I’m one of those annoying people who starts Christmas shopping months in advance. Indeed, I’ve now at least ordered something for everybody in the house. The last person to be ordered for was Youngest, who really doesn’t need much (with access to many toys and books from his older siblings), but I wanted to get him something, and one of those play mats with roads and buildings on, came on a reasonably good sale, and he loves him some cars.
There’s still a thing or two I’m planning to pick up (one may be dependent on whether or not it goes on a good sale this week). And I haven’t started thinking about those outside the house, yet.
I have gottent to the point of rather enjoying buying presents for people, and I think I’m getting reasonably good at choosing what people will like. Some of it’s down to observation: that thing you mentioned that you liked the look of six months ago? Probably went on a hidden Amazon wishlist, so I would remember it.
This is definitely a skill I had to develop. Cue shameful anecdote:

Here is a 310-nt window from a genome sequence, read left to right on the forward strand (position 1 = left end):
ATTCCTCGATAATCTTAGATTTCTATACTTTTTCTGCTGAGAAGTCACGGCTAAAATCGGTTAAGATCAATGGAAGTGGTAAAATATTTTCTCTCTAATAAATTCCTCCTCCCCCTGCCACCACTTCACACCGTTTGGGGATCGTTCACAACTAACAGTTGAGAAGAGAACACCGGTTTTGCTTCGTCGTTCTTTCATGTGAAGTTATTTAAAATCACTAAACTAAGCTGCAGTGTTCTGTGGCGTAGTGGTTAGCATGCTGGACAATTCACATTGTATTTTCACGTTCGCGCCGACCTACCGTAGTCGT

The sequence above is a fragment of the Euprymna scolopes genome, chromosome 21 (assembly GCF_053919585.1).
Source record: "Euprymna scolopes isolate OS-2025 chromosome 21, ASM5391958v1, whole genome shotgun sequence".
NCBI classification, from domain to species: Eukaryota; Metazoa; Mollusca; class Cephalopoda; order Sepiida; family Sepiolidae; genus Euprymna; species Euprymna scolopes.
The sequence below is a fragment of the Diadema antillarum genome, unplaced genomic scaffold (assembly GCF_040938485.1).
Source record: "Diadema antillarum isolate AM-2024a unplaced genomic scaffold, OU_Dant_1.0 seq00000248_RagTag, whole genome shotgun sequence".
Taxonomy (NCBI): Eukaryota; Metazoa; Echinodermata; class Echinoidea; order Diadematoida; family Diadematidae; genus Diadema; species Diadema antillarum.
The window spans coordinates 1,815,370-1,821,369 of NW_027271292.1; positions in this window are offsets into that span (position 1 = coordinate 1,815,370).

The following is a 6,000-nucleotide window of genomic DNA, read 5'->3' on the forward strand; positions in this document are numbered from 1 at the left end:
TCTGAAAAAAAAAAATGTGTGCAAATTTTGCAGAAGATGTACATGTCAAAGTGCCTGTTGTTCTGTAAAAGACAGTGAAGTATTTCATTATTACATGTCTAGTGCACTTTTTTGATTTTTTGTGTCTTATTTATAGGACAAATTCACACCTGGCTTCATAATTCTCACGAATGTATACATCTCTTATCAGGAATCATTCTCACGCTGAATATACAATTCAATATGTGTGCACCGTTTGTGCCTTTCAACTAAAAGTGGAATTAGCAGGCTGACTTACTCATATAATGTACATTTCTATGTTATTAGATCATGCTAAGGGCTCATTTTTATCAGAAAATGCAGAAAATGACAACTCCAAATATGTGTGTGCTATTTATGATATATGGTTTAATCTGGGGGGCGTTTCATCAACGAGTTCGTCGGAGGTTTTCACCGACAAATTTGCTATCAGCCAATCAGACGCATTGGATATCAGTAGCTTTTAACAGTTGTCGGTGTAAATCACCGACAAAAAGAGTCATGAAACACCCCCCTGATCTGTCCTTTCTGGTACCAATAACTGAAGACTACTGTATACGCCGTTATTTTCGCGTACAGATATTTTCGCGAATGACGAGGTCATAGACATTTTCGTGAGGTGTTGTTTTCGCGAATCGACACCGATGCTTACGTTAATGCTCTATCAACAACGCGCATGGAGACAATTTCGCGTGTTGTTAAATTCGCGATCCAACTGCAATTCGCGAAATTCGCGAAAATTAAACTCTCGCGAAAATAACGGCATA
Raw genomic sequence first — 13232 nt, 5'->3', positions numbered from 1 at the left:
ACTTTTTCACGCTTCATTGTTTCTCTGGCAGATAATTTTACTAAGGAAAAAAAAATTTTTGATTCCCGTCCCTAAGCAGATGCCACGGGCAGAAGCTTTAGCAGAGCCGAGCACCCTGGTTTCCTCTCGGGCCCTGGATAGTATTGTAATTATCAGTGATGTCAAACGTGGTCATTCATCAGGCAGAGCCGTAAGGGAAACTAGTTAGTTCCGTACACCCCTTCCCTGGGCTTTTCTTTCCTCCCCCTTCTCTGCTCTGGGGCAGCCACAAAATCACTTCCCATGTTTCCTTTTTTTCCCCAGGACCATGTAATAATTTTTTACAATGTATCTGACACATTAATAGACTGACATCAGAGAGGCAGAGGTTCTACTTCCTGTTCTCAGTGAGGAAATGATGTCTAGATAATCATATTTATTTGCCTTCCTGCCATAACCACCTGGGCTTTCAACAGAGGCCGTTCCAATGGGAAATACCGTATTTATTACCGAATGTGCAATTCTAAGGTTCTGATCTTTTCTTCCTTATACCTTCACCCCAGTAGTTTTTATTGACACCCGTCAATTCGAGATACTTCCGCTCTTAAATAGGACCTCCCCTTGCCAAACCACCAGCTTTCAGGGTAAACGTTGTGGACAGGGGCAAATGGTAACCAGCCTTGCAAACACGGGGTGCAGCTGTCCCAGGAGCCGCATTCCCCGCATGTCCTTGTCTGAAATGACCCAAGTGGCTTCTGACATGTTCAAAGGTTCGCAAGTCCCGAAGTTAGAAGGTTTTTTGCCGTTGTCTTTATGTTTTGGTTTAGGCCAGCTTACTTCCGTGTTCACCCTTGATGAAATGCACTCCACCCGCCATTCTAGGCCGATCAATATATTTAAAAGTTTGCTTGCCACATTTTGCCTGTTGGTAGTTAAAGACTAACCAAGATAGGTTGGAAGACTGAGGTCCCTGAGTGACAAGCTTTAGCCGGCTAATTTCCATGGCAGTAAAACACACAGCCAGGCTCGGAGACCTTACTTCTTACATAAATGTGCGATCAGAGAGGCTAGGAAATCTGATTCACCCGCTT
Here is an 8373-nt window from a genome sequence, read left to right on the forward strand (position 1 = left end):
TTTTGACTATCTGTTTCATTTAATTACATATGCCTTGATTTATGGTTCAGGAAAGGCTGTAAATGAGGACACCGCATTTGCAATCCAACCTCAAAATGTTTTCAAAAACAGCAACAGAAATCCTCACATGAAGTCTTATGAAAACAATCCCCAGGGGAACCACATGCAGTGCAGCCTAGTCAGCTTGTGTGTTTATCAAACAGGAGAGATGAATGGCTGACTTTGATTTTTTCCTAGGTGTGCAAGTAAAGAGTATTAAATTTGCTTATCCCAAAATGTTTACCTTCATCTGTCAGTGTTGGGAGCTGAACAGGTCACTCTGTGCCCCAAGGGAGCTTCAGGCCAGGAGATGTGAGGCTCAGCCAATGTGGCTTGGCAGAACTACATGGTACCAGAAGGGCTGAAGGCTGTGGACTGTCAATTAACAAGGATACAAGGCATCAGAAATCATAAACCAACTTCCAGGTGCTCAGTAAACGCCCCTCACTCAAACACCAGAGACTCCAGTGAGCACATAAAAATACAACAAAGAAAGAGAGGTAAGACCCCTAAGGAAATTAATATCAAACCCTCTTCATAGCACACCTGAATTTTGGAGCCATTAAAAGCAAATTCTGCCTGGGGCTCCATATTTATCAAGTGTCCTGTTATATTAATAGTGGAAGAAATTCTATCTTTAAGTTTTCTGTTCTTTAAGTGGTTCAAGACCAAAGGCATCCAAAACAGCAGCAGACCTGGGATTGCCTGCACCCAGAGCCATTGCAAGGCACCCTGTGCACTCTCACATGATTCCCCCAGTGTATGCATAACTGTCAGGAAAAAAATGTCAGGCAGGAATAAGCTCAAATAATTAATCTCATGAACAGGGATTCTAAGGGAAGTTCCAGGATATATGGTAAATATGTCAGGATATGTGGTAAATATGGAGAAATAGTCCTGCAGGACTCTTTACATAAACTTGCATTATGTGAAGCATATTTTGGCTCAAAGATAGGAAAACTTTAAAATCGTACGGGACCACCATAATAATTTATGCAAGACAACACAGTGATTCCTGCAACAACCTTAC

One year, my sister had said something she wanted for Christmas. I didn’t make adequate note, and forgot what it was (it was a chocolate fondue set – NOW I remember). Closer to Christmas, I said I’d forgotten what it was she wanted, please could she remind me. I think she thought I was joking, but alas, no. I believe I asked a couple more times (could be wrong about that, long time ago), but she wouldn’t tell me. So I didn’t get her anything.
As you can imagine, this didn’t go over very well with anyone. It was either her birthday or the following Christmas that I attempted to make up for the incident by getting her a large, expensive present. (I hope she liked it…) Anyway, we’re on speaking terms, so hopefully there’s no remaining grudge.
So there you go: keep your ears open for what your people want, make sure you don’t forget, plan ahead so you can take advantage of sales. And have a good hiding place or two, to keep the purchases where the intended recipient won’t find them.